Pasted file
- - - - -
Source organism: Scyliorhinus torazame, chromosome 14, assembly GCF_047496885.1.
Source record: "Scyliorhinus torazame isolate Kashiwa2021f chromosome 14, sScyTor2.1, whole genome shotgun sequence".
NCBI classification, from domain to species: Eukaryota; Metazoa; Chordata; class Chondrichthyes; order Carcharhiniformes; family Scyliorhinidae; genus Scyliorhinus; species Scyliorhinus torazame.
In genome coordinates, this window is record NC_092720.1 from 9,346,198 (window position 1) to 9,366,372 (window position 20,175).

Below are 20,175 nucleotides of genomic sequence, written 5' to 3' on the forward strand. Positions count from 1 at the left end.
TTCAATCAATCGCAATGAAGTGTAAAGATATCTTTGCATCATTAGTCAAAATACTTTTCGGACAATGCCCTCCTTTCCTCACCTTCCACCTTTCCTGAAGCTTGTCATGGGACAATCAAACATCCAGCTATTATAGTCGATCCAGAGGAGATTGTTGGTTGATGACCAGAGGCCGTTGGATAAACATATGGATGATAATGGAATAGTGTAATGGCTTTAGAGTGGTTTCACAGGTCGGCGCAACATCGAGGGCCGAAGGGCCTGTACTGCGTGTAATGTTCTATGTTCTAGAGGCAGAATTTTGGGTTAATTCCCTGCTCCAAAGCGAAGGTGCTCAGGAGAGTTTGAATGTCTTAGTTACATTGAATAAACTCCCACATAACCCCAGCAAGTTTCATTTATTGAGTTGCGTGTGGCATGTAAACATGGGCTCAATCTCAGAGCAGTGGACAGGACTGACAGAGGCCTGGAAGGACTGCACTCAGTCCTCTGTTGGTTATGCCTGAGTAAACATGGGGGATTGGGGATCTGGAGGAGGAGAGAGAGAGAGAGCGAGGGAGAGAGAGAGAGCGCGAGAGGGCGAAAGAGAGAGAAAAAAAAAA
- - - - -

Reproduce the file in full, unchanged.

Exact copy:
Source organism: Scyliorhinus torazame, chromosome 14, assembly GCF_047496885.1.
Source record: "Scyliorhinus torazame isolate Kashiwa2021f chromosome 14, sScyTor2.1, whole genome shotgun sequence".
NCBI classification, from domain to species: Eukaryota; Metazoa; Chordata; class Chondrichthyes; order Carcharhiniformes; family Scyliorhinidae; genus Scyliorhinus; species Scyliorhinus torazame.
In genome coordinates, this window is record NC_092720.1 from 9,346,198 (window position 1) to 9,366,372 (window position 20,175).

Below are 20,175 nucleotides of genomic sequence, written 5' to 3' on the forward strand. Positions count from 1 at the left end.
TTCAATCAATCGCAATGAAGTGTAAAGATATCTTTGCATCATTAGTCAAAATACTTTTCGGACAATGCCCTCCTTTCCTCACCTTCCACCTTTCCTGAAGCTTGTCATGGGACAATCAAACATCCAGCTATTATAGTCGATCCAGAGGAGATTGTTGGTTGATGACCAGAGGCCGTTGGATAAACATATGGATGATAATGGAATAGTGTAATGGCTTTAGAGTGGTTTCACAGGTCGGCGCAACATCGAGGGCCGAAGGGCCTGTACTGCGTGTAATGTTCTATGTTCTAGAGGCAGAATTTTGGGTTAATTCCCTGCTCCAAAGCGAAGGTGCTCAGGAGAGTTTGAATGTCTTAGTTACATTGAATAAACTCCCACATAACCCCAGCAAGTTTCATTTATTGAGTTGCGTGTGGCATGTAAACATGGGCTCAATCTCAGAGCAGTGGACAGGACTGACAGAGGCCTGGAAGGACTGCACTCAGTCCTCTGTTGGTTATGCCTGAGTAAACATGGGGGATTGGGGATCTGGAGGAGGAGAGAGAGAGAGAGCGAGGGAGAGAGAGAGAGCGCGAGAGGGCGAAAGAGAGAGAAAAAAAAAA